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Words only used in one song?

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  • Patrick Thistle
    replied
    Thanks for the explanations. The song was "I Predict a Riot" ursus arctos

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  • jwdd27
    replied
    Smeaton was, as the song notes, an Old Leodensian, i.e. an ex-Leeds Grammar School boy (like Ricky Wilson).
    Smeaton also has a state school named after him in the city, which is what most Leeds people would think you were referring to if you said "Smeaton".

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  • ursus arctos
    replied
    Dunno the song, but John Smeaton is often called the father of civil engineering

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  • Patrick Thistle
    replied
    Got one - the Kaiser Chiefs had a weird reference to "Smeaton" which I thought was a name from Dickens but now am not so sure.

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  • irony towers
    replied
    A couple that came up on the same radio show today:

    "conventionality" - Grease by Frankie Valli (though it also appears in half a dozen obscure songs)

    "mahout" - Drop the Pilot by Joan Armatrading; no other mentions that I can find.

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  • irony towers
    replied
    Alexei Sayle was on Desert Island Discs last week and chose Shipbuilding, which is a one-off if you disregard its inclusion in some music-hall whimsy from Stanley Holloway.

    Upthread Fussbudget mentioned the propensity towards "precious and literary" lyrics in Orange Juice songs. I'll nominate Edwyn Collins' A Girl Like You for "allegorically," which otherwise appears only in a handful of (I think) obscure tracks.

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  • Jon
    replied
    Similarly, South Detroit:

    "While the lyrics mention being "born and raised in south Detroit", there is no place in the Detroit, Michigan area called "South Detroit"; the location south of the Detroit city center is actually the Canadian city of Windsor.[8] Steve Perry has said, "I tried north Detroit, I tried east and west and it didn't sing, but south Detroit sounded so beautiful. I loved the way it sounded, only to find out later it's actually Canada."[8] Detroiters often refer to the "East Side" and "West Side" of the city, but only rarely north (sometimes called "8 Mile", after the road of the same name) or south (referred to as "Downriver" or "Mexican Town"). The lyric "streetlight people living just to find emotion" came from Perry watching people walking in the streets of Detroit at night after a show.[9]"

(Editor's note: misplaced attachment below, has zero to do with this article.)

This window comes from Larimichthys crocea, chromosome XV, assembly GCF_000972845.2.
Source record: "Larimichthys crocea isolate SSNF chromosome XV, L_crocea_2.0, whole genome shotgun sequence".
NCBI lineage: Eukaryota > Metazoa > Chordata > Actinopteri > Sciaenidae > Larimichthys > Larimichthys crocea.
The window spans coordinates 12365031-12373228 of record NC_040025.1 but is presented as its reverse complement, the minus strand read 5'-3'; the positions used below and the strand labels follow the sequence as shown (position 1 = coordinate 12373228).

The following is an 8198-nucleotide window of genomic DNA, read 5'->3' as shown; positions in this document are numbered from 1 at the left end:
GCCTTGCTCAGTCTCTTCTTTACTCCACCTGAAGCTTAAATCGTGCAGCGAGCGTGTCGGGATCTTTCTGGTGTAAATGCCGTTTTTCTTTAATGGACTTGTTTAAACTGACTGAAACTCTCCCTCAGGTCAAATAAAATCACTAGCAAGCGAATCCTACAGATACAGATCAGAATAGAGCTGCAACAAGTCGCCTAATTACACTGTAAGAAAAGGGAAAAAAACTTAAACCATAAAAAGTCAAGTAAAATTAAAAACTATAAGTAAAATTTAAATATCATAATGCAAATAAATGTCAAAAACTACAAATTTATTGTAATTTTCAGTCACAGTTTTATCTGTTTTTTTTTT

From Journey's 'Don't Stop Believing.' Or, as I prefer to sing it: "Don't start un-believing, Never don't not feel your feelings."



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  • San Bernardhinault
    replied
    Wiki seems to think that East(ern) California is basically anything that's in the rain shadow of the Sierras, Cascades and Peninsular Ranges, or maybe places where your main route north-south is going to be the 395 rather than the 99 or 5 or 101.

    I think defining it by roads would be a very California thing.

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  • San Bernardhinault
    replied
    Article on the vagueness of where Northern and Southern California actually are

    https://www.mynspr.org/post/where-ex...ornia#stream/0

    Palm and Pine tree planted to possibly define the center-line between Northern and Southern California, just south of Madera on CA-99

    https://duanehallca.blogspot.com/201...eets-pine.html

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  • ursus arctos
    replied
    Similarly, "Central California" is defined in terms of east-west, while Northern and Southern California use north-south (with vast swathes of the northernmost part of the state being largely ignored).

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  • danielmak
    replied
    Originally posted by Walt Flanagans Dog View Post
    Glad you caught that as well. West coast is certainly used in California, but as you note, there is no sense of what East California means. Even San Bernadino isn't that far east, although it is certainly east of Los Angeles.

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  • My Name Is Ian
    replied
    I thought Fountains of Wayne would be good for this. I had to do a tiny bit of digging, but New Routine, off their otherwise broadly disappointing album Traffic & Weather, contains the plural "prostates." Apparently, people don't otherwise like singing about more than one.